Spring Project Board expects architectural researchers to present their findings in late July

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By the end of July, “archaeological researchers” at Salve Regina University are expected to present the results of their exploration of the spring site that sparked the development of Newport and is now turned into a local park.

Surrounded by some of the city’s oldest buildings, the long-forgotten spring will be the centerpiece of a park that will commemorate the place and values ​​on which the city was founded. The archaeological project will provide a better understanding of the importance of the source and the people who occupied the area hundreds of years ago.

Lillian Dick, a board member for the Historic Newport Spring Project, said “investigators” found porcelain and bone possibly more than 200 years old among her finds. She said the Department of History and Cultural Arts in Salve Regina is undertaking the archaeological project.

Meanwhile, she said, she doesn’t expect construction on the project to start for more than a year, subject to the committee’s ability to raise the $ 3.5 million needed to transforming what had become the site of the Coffey gas station into a passive recreation area that commemorates the site’s significance and the city’s values. The Historic Spring Project owns the property, which Dick says will be transferred to the city once the park is complete.

“This is the site on which Newport was founded,” she said. “It’s an incredible opportunity to reclaim space. “

On its website (www.Newporthistoricspring.org), the organization said Newport Historic Spring Park “will commemorate the values ​​of religious freedom, religious tolerance, and separation of church and state upon which the city was explicitly founded.” The site was an integral part of Newport’s history that has been overlooked for centuries.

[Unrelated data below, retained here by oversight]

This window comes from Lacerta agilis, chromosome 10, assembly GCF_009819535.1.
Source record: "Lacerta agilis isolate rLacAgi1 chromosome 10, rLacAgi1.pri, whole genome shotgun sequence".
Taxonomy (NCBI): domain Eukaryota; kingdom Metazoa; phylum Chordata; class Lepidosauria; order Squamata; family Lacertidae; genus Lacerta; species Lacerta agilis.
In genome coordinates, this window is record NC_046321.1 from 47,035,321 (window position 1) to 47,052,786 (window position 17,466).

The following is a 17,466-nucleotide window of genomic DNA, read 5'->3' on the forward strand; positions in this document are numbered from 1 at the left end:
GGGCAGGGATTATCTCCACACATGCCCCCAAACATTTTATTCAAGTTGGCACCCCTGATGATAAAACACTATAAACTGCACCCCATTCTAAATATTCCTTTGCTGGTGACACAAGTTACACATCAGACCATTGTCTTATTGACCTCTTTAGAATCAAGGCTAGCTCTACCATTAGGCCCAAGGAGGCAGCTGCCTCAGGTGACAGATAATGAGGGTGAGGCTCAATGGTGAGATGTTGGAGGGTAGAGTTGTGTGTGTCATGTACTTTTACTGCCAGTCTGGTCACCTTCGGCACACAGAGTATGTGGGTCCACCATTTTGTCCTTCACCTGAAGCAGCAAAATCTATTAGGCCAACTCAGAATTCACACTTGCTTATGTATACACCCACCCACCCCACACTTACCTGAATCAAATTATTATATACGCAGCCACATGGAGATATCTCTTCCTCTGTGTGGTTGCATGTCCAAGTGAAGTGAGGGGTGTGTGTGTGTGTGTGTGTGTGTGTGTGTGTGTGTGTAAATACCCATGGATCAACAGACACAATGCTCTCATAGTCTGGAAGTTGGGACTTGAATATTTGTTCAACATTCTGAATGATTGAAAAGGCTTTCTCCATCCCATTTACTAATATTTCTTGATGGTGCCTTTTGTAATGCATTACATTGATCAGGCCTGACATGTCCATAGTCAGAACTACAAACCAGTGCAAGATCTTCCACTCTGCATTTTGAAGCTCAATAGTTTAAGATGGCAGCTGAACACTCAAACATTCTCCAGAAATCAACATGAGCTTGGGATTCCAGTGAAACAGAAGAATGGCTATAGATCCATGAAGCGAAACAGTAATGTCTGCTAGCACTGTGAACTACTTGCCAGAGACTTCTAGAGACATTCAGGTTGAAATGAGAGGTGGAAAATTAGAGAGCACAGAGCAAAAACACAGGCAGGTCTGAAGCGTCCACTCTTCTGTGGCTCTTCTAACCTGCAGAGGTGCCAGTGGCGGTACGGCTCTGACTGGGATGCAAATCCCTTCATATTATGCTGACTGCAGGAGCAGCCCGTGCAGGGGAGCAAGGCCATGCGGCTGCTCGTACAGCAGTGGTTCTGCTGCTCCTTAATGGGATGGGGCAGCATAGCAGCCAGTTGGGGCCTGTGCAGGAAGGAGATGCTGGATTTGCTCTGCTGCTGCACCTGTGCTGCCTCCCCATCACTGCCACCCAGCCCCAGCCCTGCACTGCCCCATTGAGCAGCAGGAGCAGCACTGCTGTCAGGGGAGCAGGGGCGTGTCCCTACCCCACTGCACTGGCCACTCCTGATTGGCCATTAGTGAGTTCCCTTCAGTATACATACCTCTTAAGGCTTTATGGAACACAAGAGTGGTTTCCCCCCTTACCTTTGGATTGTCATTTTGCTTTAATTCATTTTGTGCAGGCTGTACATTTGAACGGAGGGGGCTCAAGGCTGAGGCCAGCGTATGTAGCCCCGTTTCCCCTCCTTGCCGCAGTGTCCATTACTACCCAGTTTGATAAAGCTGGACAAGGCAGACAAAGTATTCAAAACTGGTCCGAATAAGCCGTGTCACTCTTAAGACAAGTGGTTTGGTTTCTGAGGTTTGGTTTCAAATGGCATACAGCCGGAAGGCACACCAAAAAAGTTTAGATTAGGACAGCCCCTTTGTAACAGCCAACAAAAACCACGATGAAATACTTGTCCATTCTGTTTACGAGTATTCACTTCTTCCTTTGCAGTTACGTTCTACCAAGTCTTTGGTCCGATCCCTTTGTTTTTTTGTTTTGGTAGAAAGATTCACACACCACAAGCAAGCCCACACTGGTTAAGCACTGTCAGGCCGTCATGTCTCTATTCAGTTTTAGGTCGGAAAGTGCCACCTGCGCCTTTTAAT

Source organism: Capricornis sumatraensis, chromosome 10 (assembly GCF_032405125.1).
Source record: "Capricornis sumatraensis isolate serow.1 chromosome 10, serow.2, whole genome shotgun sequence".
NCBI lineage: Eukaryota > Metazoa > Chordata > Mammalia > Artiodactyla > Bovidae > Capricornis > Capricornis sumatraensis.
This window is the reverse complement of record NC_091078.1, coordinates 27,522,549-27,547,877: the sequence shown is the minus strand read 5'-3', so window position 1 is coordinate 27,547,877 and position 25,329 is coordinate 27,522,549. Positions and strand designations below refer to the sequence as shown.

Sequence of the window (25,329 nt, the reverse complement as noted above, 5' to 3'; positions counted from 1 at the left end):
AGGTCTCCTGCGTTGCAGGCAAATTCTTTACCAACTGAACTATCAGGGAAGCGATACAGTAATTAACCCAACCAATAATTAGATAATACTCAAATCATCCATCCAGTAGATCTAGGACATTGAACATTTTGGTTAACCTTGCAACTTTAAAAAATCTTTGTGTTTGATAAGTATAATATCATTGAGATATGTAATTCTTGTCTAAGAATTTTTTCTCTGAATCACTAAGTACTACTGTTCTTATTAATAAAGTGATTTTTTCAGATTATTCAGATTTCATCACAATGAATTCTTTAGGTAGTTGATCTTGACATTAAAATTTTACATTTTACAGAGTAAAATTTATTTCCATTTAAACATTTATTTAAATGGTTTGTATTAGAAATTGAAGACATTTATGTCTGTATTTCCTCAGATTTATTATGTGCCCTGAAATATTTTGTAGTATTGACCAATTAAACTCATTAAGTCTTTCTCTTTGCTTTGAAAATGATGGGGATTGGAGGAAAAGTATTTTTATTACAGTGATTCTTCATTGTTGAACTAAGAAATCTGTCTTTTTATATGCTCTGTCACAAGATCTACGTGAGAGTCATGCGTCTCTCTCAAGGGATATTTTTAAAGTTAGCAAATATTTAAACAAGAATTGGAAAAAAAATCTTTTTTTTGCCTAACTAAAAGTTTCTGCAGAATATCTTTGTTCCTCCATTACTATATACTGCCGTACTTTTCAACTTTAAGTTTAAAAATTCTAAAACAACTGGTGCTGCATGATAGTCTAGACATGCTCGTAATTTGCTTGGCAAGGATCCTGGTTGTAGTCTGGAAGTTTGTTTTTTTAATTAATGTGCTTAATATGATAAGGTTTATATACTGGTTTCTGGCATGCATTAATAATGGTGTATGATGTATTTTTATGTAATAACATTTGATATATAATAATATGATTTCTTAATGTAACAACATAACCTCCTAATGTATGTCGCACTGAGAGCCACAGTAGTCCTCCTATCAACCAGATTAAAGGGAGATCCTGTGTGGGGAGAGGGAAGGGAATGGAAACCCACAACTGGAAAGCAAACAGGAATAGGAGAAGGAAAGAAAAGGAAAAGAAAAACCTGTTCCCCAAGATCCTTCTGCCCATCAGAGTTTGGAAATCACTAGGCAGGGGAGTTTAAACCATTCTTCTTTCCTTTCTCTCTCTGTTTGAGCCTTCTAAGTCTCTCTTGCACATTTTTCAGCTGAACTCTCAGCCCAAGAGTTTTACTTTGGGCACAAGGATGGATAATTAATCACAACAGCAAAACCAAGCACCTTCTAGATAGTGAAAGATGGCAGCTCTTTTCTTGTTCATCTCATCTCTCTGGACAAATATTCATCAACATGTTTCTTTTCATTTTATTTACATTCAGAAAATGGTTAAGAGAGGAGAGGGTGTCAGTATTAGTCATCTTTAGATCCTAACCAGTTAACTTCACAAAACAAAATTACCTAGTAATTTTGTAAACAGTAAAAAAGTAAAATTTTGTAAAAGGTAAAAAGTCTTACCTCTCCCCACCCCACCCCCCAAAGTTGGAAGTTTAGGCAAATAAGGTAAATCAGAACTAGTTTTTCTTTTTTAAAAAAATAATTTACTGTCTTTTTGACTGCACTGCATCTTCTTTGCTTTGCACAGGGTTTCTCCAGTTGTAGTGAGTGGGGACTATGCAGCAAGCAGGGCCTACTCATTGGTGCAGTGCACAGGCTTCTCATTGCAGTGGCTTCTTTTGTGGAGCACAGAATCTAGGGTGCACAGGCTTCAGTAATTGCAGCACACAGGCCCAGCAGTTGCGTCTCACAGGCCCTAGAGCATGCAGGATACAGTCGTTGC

Close to some of the city’s main landmarks – the Touro Synagogue, the Colonial House, and nearby churches – Dick expects the site to become a meeting place for tour groups, a historic landmark itself, and tourists. passive recreation for others.

Frank Prosnitz brings several years of journalism to WhatsUpNewp, including 10 as Editor-in-Chief of Providence (RI) Business News and 14 years as a reporter and bureau chief at Providence (RI) Journal. Prosnitz began his journalistic career as a sports reporter at Asbury Park (NJ) Press, before joining The News Tribune (Woodbridge, NJ), before joining the Providence Journal. Prosnitz hosts the Morning Show on WLBQ (West) radio, 7 a.m. to 9 a.m. Monday to Friday, and It’s Your Business, also on WBLQ, Monday and Tuesday, 9 a.m. to 10 a.m.

Prosnitz has twice won the Best in Business award from the National Society of American Business Editors and Writers (SABEW), was twice named Media Lawyer of the Year by the Small Business Administration, won an award investigative reporter for the New England Press Association and writes newspaper articles. Rhode Island Press Association award.

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